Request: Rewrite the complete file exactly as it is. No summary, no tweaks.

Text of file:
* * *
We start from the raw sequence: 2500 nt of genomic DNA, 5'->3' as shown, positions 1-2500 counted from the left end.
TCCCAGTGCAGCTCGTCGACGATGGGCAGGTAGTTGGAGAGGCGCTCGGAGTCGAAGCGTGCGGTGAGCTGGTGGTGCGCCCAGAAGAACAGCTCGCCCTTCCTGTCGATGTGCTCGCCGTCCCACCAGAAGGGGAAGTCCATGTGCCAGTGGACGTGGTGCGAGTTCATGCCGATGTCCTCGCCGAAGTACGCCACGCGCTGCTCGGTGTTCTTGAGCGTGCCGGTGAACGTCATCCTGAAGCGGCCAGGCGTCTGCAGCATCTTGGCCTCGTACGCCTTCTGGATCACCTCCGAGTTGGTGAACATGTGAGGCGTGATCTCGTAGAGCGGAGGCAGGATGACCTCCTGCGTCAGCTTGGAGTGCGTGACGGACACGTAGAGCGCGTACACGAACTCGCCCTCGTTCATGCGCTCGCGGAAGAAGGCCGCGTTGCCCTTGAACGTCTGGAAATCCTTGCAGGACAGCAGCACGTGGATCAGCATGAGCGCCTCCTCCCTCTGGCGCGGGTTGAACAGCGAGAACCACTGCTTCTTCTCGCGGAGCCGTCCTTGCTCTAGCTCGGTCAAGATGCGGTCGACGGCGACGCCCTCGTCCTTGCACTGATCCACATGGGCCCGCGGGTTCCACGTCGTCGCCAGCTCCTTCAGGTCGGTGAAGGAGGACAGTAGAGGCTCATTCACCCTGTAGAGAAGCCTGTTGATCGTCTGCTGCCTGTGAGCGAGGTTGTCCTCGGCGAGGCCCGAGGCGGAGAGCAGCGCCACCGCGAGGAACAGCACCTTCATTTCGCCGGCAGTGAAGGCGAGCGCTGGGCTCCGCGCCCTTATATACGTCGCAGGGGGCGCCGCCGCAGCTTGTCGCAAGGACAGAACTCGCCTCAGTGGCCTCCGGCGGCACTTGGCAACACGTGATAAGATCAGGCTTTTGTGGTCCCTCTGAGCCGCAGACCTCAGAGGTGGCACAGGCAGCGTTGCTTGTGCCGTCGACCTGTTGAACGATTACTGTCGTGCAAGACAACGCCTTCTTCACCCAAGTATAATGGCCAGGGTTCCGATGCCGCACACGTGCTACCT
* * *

We start from the raw sequence: 2500 nt of genomic DNA, 5'->3' as shown, positions 1-2500 counted from the left end.
TCCCAGTGCAGCTCGTCGACGATGGGCAGGTAGTTGGAGAGGCGCTCGGAGTCGAAGCGTGCGGTGAGCTGGTGGTGCGCCCAGAAGAACAGCTCGCCCTTCCTGTCGATGTGCTCGCCGTCCCACCAGAAGGGGAAGTCCATGTGCCAGTGGACGTGGTGCGAGTTCATGCCGATGTCCTCGCCGAAGTACGCCACGCGCTGCTCGGTGTTCTTGAGCGTGCCGGTGAACGTCATCCTGAAGCGGCCAGGCGTCTGCAGCATCTTGGCCTCGTACGCCTTCTGGATCACCTCCGAGTTGGTGAACATGTGAGGCGTGATCTCGTAGAGCGGAGGCAGGATGACCTCCTGCGTCAGCTTGGAGTGCGTGACGGACACGTAGAGCGCGTACACGAACTCGCCCTCGTTCATGCGCTCGCGGAAGAAGGCCGCGTTGCCCTTGAACGTCTGGAAATCCTTGCAGGACAGCAGCACGTGGATCAGCATGAGCGCCTCCTCCCTCTGGCGCGGGTTGAACAGCGAGAACCACTGCTTCTTCTCGCGGAGCCGTCCTTGCTCTAGCTCGGTCAAGATGCGGTCGACGGCGACGCCCTCGTCCTTGCACTGATCCACATGGGCCCGCGGGTTCCACGTCGTCGCCAGCTCCTTCAGGTCGGTGAAGGAGGACAGTAGAGGCTCATTCACCCTGTAGAGAAGCCTGTTGATCGTCTGCTGCCTGTGAGCGAGGTTGTCCTCGGCGAGGCCCGAGGCGGAGAGCAGCGCCACCGCGAGGAACAGCACCTTCATTTCGCCGGCAGTGAAGGCGAGCGCTGGGCTCCGCGCCCTTATATACGTCGCAGGGGGCGCCGCCGCAGCTTGTCGCAAGGACAGAACTCGCCTCAGTGGCCTCCGGCGGCACTTGGCAACACGTGATAAGATCAGGCTTTTGTGGTCCCTCTGAGCCGCAGACCTCAGAGGTGGCACAGGCAGCGTTGCTTGTGCCGTCGACCTGTTGAACGATTACTGTCGTGCAAGACAACGCCTTCTTCACCCAAGTATAATGGCCAGGGTTCCGATGCCGCACACGTGCTACCT